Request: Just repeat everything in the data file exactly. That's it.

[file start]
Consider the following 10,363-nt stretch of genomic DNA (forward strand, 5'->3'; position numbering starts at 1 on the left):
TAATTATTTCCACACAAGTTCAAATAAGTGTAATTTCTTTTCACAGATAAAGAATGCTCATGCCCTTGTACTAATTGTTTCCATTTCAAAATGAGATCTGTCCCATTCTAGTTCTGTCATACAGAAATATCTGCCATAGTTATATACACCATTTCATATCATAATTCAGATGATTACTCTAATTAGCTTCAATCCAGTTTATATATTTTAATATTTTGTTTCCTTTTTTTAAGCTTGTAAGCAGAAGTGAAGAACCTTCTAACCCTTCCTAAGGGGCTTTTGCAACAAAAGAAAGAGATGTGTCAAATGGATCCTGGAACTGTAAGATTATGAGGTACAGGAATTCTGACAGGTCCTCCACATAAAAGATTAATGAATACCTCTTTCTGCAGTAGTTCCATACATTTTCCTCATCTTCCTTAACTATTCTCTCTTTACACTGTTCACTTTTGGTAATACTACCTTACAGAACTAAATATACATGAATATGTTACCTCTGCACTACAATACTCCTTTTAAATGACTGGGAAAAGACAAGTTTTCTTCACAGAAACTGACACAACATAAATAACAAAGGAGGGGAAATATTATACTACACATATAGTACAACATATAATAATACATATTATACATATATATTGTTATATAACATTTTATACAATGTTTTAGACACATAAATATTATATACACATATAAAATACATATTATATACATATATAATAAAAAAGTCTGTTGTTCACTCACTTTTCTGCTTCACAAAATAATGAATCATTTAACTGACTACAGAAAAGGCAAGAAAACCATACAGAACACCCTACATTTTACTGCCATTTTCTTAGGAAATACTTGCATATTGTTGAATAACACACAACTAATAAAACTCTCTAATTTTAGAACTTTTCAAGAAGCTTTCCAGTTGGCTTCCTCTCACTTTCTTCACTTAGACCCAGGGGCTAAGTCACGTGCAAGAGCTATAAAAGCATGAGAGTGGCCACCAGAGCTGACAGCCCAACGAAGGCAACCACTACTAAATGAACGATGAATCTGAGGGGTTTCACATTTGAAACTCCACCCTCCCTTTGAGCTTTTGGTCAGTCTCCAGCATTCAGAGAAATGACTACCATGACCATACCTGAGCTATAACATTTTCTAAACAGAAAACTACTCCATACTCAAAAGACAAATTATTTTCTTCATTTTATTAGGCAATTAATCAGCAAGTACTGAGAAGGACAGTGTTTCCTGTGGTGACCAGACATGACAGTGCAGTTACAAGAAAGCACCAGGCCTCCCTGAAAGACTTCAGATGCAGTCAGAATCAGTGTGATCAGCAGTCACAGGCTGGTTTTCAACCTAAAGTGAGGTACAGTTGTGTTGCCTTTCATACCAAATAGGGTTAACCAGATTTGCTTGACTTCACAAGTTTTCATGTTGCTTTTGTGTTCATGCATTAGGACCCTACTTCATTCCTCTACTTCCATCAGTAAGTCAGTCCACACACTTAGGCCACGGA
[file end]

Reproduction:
Consider the following 10,363-nt stretch of genomic DNA (forward strand, 5'->3'; position numbering starts at 1 on the left):
TAATTATTTCCACACAAGTTCAAATAAGTGTAATTTCTTTTCACAGATAAAGAATGCTCATGCCCTTGTACTAATTGTTTCCATTTCAAAATGAGATCTGTCCCATTCTAGTTCTGTCATACAGAAATATCTGCCATAGTTATATACACCATTTCATATCATAATTCAGATGATTACTCTAATTAGCTTCAATCCAGTTTATATATTTTAATATTTTGTTTCCTTTTTTTAAGCTTGTAAGCAGAAGTGAAGAACCTTCTAACCCTTCCTAAGGGGCTTTTGCAACAAAAGAAAGAGATGTGTCAAATGGATCCTGGAACTGTAAGATTATGAGGTACAGGAATTCTGACAGGTCCTCCACATAAAAGATTAATGAATACCTCTTTCTGCAGTAGTTCCATACATTTTCCTCATCTTCCTTAACTATTCTCTCTTTACACTGTTCACTTTTGGTAATACTACCTTACAGAACTAAATATACATGAATATGTTACCTCTGCACTACAATACTCCTTTTAAATGACTGGGAAAAGACAAGTTTTCTTCACAGAAACTGACACAACATAAATAACAAAGGAGGGGAAATATTATACTACACATATAGTACAACATATAATAATACATATTATACATATATATTGTTATATAACATTTTATACAATGTTTTAGACACATAAATATTATATACACATATAAAATACATATTATATACATATATAATAAAAAAGTCTGTTGTTCACTCACTTTTCTGCTTCACAAAATAATGAATCATTTAACTGACTACAGAAAAGGCAAGAAAACCATACAGAACACCCTACATTTTACTGCCATTTTCTTAGGAAATACTTGCATATTGTTGAATAACACACAACTAATAAAACTCTCTAATTTTAGAACTTTTCAAGAAGCTTTCCAGTTGGCTTCCTCTCACTTTCTTCACTTAGACCCAGGGGCTAAGTCACGTGCAAGAGCTATAAAAGCATGAGAGTGGCCACCAGAGCTGACAGCCCAACGAAGGCAACCACTACTAAATGAACGATGAATCTGAGGGGTTTCACATTTGAAACTCCACCCTCCCTTTGAGCTTTTGGTCAGTCTCCAGCATTCAGAGAAATGACTACCATGACCATACCTGAGCTATAACATTTTCTAAACAGAAAACTACTCCATACTCAAAAGACAAATTATTTTCTTCATTTTATTAGGCAATTAATCAGCAAGTACTGAGAAGGACAGTGTTTCCTGTGGTGACCAGACATGACAGTGCAGTTACAAGAAAGCACCAGGCCTCCCTGAAAGACTTCAGATGCAGTCAGAATCAGTGTGATCAGCAGTCACAGGCTGGTTTTCAACCTAAAGTGAGGTACAGTTGTGTTGCCTTTCATACCAAATAGGGTTAACCAGATTTGCTTGACTTCACAAGTTTTCATGTTGCTTTTGTGTTCATGCATTAGGACCCTACTTCATTCCTCTACTTCCATCAGTAAGTCAGTCCACACACTTAGGCCACGGA